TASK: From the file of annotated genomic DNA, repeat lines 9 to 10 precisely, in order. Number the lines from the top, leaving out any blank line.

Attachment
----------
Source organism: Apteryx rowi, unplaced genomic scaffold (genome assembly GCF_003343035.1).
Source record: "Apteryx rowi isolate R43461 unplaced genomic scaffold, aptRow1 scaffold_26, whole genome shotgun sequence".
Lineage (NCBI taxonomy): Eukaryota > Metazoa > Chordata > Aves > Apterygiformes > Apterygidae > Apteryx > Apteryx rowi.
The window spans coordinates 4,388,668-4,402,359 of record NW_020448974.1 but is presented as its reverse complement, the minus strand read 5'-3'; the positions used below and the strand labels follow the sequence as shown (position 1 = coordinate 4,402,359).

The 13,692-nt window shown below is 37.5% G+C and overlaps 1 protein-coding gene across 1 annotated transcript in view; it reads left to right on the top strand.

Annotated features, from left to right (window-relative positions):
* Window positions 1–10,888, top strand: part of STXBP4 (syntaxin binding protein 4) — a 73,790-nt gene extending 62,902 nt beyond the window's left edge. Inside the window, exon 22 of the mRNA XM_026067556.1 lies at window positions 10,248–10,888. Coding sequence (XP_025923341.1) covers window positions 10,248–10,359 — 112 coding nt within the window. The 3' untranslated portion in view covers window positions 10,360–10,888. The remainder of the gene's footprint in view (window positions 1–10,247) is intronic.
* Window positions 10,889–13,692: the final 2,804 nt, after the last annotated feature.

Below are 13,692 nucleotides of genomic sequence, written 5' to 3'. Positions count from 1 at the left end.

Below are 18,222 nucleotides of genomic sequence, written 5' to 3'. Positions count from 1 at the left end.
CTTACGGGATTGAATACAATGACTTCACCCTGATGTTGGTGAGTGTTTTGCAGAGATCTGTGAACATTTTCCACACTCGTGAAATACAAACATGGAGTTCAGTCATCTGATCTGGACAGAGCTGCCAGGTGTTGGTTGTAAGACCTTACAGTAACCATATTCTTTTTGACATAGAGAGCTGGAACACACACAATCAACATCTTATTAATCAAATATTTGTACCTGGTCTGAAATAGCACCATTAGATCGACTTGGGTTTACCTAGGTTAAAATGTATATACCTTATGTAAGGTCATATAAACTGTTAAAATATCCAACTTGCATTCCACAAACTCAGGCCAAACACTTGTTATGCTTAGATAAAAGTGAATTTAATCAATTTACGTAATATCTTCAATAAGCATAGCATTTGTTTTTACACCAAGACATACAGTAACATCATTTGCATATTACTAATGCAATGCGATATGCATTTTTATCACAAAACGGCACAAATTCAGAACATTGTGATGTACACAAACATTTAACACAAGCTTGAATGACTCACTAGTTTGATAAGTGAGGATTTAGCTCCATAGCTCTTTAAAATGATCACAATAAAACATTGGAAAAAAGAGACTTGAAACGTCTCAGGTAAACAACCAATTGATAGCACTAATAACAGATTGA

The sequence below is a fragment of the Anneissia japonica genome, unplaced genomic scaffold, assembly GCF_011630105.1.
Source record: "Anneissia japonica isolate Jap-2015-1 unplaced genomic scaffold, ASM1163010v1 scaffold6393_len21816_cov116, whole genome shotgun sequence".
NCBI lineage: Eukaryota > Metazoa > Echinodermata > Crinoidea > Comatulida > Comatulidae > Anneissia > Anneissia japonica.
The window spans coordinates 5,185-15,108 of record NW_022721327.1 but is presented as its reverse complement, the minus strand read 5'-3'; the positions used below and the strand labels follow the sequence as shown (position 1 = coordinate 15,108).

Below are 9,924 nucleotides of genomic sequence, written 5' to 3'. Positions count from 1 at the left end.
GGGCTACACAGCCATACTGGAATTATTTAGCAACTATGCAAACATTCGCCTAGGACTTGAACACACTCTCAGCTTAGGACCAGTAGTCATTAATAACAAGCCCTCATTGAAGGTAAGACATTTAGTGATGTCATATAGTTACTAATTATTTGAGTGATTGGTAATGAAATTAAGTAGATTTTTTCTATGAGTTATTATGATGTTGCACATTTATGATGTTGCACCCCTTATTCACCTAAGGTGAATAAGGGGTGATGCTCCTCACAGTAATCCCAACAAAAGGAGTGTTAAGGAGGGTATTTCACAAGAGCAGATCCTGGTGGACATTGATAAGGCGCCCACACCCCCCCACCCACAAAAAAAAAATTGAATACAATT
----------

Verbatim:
Below are 13,692 nucleotides of genomic sequence, written 5' to 3'. Positions count from 1 at the left end.

Below are 18,222 nucleotides of genomic sequence, written 5' to 3'. Positions count from 1 at the left end.